I ask all these questions to simply say: my tiger is different from yours. The sound-image inevitably produces a different image for me than it does you, and this is a variant for any endless multitude of reasons (education, geographic location, culture, etc). However, we both know what a tiger is. We both agree on the general concept of a tiger. I don’t have to ask you to produce exactly what your mind offered you for us to have a conversation about tigers or to have a consensus on what they are. This is language and thus this is design, is it not? That shifting consensus of definitions and purposes, respectively, that are reciprocally deterministic, that carry across images or purposes to communicate. We practice language or a way of speaking, a way of creating a series of sound-images in logical formats to explain what we mean or imagine. We practice design through the usage of objects which are the actualized sound images of the designer.


Again, my mental representation of a chair is different from yours. But we both know what the purpose of the chair is: to sit. How do we know what it feels like ‘to sit’? The answer here lies in the notion that affordances are also a form of embodied perception.

The simple idea of ‘chair’ as a sound-image, and by extension its linguistic understanding, is defined by its purpose (sitting) and by its practice (when someone sits on it, we can call it a chair as is evident by ‘non-chair’ objects - like a stack of books). However, even if we don’t enact an affordance, we are still able to recognize what its purpose is; a chair, for example, has much embedded symbolism. A throne, which few sit on, is still recognizable as a char. The essence of the chair carries through in the design just as the word ‘chair’ carries that representational significance of understanding that a chair affords the option to sit on it.

But what do we mean by ‘sitting’? I can sit cross-legged, with one leg up, both legs crossed on each other or by the ankles, or on my knees and any other number of variations. But I am still practicing sitting, and you agree that I am sitting. Interpretation of the object and the practice of it, thus, is both defined by itself and by its usage. It is both a subjective and objective practice, and it is important that it remains so.

Affordances as Embodied Perception
Affordances are not purely conceptual. The embodiment theory is important as it offers an explanation on why the world and its representations become meaningful to us. Our sensory and motor capacities, next to our sensorimotor knowledge, depend on more than just the workings of the brain and spinal cord; they also depend on the workings of other parts of the body, such as the sensory organs, the muscles, sensory organs, the musculoskeletal system, and relevant parts of the peripheral nervous system (e.g., sensory and motor nerves).22,23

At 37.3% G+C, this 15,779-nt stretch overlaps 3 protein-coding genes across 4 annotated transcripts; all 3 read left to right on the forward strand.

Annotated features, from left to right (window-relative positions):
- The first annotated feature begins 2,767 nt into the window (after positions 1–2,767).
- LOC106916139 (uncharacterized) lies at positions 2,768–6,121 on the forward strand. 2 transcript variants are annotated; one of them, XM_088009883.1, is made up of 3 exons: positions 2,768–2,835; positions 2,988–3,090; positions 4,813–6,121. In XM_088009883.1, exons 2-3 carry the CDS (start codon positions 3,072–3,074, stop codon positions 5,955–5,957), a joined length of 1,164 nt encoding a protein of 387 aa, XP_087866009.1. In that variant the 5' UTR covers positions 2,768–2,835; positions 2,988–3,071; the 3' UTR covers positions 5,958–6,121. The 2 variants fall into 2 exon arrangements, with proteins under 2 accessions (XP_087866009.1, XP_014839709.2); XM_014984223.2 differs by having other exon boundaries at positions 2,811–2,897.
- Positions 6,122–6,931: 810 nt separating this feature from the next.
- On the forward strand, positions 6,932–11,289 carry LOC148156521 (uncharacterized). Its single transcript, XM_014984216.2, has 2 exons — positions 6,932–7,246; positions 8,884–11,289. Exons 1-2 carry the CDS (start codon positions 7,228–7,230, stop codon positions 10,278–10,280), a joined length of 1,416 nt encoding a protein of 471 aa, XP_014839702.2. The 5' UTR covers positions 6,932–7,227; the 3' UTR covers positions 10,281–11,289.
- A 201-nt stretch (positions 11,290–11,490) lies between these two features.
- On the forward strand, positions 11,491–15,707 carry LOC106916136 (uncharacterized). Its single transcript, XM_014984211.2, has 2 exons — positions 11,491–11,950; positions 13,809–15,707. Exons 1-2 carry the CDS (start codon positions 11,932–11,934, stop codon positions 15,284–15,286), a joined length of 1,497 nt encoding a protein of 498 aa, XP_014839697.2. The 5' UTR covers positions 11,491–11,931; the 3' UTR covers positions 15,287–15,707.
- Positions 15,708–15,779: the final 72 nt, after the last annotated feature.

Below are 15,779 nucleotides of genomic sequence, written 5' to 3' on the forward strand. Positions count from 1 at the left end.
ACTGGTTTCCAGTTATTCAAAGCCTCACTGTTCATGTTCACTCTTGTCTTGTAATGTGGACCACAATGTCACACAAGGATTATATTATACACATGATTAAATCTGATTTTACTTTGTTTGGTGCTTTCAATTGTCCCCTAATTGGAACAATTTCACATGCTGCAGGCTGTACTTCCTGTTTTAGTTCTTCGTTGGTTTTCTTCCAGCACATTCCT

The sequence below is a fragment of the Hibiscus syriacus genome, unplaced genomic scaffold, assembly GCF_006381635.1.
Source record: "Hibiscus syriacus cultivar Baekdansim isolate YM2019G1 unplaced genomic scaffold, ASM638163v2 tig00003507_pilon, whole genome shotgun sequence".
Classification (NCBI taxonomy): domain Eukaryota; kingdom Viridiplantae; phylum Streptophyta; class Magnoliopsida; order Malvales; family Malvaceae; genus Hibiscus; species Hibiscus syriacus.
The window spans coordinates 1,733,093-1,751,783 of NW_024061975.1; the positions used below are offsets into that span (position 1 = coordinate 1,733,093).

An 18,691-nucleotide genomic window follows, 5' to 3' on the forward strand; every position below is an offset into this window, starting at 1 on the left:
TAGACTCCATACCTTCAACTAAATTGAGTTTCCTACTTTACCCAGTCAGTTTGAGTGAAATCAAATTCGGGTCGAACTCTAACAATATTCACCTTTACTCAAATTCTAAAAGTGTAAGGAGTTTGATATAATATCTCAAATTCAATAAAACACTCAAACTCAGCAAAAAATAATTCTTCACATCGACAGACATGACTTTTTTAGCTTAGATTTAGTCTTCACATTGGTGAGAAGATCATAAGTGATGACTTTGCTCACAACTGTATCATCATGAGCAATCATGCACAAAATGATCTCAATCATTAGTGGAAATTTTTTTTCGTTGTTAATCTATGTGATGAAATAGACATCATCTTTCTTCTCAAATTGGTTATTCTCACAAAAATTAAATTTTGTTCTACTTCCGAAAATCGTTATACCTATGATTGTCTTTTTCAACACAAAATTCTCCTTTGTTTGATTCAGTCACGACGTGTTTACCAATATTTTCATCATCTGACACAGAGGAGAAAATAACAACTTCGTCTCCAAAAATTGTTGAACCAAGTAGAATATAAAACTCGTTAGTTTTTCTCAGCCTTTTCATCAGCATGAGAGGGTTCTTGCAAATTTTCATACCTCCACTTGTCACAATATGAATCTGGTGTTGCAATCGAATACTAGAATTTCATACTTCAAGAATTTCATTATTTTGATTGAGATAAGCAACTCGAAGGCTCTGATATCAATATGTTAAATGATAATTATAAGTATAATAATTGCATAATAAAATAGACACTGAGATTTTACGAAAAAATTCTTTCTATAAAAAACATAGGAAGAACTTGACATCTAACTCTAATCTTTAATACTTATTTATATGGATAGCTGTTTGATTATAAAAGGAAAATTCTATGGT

Bruner, a cognitive psychologist who was concerned with how knowledge is represented and organized, assumed that all perceptual experience is the end product of a categorization process. However, Ulrich Neisser, often referred to as the father of cognitive psychology, has argued that some kinds of perceptual experience (such as visual tracking) may be more analogue than categorical. Nonetheless, many forms of perception are based on pattern recognition which is about classification of stimuli and categorization.24

Eleanor Rosch represented the successive generation of cognitive psychologists and proposed that categorisation is embodied - given by our interactions - not just by objective properties of objects in the world, as a long philosophical tradition had assumed.25

Without us—without the way we sit and the way we form images—the wide range of objects we have called “chairs” do not form a category. Our concepts must also be characterised relative to such a body-based understanding.

Gallese and Lakoff argue “that the sensory-motor system not only provides structure to conceptual content but also characterises the semantic content of concepts in terms of the way that we function with our bodies in the world.”26

This discourse is based on the finding that imagining and doing use a shared neural substrate: canonical neurons.

The same neurons fire for a given manner of grasping as for merely observing an object that, if grasped, would require the same manner of grasping. For example, if a small object is presented, no matter what its shape is, then the same neurons fire as would fire if that small object were being picked up with a precision grip (as afforded by a small object of any shape)’. ‘(...) Thus, imagination is not separate in the brain from perception and action. (...) These data all together show that typical human cognitive activities such as visual and motor imagery, far from being of a disembodied, modality-free, and symbolic nature, make use of the activation of sensory-motor brain regions.27

Our understanding of language depends on our ability to imagine objects, our actions, and other people’s actions.

Consider a simple sentence, like “Harry picked up the glass.” If you can’t imagine picking up a glass or seeing someone picking up a glass, then you can’t understand that sentence. Our hypothesis develops this fact one step further. It says that understanding is imagination, and that what you understand of a sentence in a context is the meaning of that sentence in that context.”28